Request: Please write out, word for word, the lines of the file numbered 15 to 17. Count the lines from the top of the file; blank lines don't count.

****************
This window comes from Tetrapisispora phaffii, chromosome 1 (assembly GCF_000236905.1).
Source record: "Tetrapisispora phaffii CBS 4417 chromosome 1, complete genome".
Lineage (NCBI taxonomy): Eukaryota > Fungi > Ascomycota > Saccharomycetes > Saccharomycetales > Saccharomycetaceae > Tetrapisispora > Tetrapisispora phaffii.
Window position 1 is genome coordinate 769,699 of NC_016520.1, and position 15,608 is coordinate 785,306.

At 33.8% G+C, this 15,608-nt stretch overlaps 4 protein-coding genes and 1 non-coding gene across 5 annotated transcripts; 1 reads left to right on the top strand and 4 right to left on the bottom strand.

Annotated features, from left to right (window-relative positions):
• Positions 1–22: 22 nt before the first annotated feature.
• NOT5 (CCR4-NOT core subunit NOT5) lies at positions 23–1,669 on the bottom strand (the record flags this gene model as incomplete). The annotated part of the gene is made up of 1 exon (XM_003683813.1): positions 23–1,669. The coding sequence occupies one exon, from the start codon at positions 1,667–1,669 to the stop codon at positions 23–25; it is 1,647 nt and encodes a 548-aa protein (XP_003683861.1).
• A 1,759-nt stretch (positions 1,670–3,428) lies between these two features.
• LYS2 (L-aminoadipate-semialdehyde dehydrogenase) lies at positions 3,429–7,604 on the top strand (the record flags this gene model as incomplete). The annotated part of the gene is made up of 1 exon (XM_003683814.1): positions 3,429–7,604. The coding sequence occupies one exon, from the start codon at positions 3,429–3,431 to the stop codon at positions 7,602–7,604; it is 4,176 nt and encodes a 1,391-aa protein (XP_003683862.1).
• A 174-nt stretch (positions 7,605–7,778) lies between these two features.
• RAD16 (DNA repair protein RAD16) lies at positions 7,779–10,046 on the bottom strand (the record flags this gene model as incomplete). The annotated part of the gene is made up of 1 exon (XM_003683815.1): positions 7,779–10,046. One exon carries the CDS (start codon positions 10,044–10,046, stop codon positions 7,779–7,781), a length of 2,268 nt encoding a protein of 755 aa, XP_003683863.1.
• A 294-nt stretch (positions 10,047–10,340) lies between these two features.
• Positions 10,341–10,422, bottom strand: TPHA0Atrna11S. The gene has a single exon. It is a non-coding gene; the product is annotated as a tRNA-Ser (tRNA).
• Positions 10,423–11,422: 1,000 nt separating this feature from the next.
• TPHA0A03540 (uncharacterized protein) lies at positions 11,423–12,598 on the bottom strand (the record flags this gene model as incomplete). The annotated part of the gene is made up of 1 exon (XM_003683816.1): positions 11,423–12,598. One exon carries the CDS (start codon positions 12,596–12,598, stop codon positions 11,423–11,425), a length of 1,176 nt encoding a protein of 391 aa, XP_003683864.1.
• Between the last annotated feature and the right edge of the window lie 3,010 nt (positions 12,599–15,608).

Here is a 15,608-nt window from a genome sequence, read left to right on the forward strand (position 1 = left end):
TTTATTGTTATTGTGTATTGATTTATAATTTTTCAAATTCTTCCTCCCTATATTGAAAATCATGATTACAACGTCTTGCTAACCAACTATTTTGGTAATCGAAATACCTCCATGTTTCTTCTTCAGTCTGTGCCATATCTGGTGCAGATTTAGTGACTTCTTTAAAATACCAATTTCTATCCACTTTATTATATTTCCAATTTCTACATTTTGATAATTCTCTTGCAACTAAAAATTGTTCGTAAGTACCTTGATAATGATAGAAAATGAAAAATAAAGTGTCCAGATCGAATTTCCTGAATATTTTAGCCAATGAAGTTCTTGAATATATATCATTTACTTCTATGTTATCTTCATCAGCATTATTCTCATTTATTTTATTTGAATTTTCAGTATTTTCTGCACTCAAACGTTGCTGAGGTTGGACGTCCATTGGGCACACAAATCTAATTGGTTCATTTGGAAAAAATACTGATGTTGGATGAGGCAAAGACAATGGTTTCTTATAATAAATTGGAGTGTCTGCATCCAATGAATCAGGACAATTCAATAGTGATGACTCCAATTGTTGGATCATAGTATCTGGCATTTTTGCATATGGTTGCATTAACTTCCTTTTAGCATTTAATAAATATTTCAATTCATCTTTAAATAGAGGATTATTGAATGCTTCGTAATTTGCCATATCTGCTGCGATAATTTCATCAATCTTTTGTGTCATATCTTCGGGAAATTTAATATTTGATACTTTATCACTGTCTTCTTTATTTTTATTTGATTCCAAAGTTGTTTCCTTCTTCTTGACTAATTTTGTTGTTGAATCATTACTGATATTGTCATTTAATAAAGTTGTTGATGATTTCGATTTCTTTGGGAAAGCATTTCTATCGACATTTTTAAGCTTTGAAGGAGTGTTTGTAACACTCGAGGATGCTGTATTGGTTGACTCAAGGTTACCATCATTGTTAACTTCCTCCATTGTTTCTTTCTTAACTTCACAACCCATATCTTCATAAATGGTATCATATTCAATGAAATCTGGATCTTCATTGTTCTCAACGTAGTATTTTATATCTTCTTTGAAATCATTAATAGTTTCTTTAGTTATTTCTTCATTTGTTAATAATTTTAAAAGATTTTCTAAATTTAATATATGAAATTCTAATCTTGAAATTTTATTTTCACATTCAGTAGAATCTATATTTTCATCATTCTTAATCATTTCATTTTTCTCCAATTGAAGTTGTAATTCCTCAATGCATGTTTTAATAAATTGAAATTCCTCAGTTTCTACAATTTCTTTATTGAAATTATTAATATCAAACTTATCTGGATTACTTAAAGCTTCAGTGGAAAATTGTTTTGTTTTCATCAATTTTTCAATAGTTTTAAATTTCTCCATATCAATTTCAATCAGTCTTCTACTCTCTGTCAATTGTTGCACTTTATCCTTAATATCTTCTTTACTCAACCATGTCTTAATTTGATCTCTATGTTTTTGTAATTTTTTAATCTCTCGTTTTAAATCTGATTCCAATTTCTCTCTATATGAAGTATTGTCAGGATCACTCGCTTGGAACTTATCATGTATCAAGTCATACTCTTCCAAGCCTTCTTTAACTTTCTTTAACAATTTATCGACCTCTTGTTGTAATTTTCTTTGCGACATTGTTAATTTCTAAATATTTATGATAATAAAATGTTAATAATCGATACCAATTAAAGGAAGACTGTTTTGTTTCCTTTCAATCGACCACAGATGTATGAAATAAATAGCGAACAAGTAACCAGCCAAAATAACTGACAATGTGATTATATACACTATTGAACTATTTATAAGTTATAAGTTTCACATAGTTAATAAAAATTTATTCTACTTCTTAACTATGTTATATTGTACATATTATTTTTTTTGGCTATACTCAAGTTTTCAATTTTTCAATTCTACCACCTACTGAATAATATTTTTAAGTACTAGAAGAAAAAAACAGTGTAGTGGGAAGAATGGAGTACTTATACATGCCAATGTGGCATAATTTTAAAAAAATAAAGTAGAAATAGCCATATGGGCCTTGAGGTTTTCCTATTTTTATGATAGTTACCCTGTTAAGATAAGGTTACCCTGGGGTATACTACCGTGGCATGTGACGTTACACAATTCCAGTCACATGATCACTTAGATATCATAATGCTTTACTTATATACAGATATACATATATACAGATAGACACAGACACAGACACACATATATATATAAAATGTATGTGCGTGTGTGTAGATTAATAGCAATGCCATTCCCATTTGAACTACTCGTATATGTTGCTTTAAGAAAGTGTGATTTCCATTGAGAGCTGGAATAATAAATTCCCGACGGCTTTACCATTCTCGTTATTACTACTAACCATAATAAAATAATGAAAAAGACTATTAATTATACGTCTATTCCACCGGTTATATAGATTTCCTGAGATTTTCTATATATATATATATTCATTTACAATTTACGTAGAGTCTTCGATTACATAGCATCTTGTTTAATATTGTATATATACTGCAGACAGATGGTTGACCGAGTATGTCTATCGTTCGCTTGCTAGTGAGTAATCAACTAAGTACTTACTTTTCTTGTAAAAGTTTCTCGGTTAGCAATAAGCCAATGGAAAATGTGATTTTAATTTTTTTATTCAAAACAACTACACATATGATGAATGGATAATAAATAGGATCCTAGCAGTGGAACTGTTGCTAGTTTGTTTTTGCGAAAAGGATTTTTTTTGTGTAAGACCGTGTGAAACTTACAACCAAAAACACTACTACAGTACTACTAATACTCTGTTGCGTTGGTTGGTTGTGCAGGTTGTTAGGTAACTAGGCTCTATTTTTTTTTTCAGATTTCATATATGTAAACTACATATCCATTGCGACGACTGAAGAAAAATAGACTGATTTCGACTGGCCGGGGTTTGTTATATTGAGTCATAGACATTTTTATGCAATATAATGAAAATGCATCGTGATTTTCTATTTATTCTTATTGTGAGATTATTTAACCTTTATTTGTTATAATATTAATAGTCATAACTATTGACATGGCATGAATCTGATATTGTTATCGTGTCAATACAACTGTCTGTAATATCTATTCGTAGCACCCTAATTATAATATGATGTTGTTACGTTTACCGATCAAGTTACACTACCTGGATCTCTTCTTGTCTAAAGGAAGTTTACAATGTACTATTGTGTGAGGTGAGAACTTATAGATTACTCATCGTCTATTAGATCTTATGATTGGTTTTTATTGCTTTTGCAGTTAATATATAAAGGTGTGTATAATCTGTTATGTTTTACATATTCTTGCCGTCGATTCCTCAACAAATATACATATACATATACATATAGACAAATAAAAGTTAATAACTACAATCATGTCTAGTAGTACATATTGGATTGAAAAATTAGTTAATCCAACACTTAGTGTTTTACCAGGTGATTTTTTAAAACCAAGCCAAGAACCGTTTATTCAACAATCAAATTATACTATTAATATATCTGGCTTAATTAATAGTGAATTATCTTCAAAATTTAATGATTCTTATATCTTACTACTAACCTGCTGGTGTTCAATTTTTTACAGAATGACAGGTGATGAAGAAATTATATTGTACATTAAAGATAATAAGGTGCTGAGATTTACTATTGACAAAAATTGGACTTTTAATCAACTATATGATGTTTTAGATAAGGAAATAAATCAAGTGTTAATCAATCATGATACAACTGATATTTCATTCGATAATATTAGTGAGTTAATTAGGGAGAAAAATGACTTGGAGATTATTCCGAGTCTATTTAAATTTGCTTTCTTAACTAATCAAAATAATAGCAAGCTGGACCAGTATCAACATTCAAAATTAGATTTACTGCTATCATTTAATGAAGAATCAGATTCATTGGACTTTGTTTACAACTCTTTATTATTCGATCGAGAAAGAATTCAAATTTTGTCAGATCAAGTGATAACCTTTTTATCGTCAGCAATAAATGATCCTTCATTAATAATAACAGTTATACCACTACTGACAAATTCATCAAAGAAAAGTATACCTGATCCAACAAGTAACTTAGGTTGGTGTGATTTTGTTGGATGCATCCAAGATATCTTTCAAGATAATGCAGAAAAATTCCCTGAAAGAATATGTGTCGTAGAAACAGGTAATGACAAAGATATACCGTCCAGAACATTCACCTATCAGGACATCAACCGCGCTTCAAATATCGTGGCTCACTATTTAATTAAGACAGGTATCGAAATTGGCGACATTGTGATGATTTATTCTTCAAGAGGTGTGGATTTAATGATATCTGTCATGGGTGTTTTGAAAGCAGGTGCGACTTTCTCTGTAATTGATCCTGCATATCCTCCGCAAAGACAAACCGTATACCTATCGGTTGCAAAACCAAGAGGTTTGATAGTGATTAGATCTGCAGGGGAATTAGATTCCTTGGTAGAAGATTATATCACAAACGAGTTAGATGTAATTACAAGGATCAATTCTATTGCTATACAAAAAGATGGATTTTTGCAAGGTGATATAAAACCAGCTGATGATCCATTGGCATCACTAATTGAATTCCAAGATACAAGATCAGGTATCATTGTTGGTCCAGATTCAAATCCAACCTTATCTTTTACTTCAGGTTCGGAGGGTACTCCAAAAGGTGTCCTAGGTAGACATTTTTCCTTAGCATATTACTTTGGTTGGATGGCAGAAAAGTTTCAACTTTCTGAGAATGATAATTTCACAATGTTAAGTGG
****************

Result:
• Positions 10,423–11,422: 1,000 nt separating this feature from the next.
• TPHA0A03540 (uncharacterized protein) lies at positions 11,423–12,598 on the bottom strand (the record flags this gene model as incomplete). The annotated part of the gene is made up of 1 exon (XM_003683816.1): positions 11,423–12,598. One exon carries the CDS (start codon positions 12,596–12,598, stop codon positions 11,423–11,425), a length of 1,176 nt encoding a protein of 391 aa, XP_003683864.1.
• Between the last annotated feature and the right edge of the window lie 3,010 nt (positions 12,599–15,608).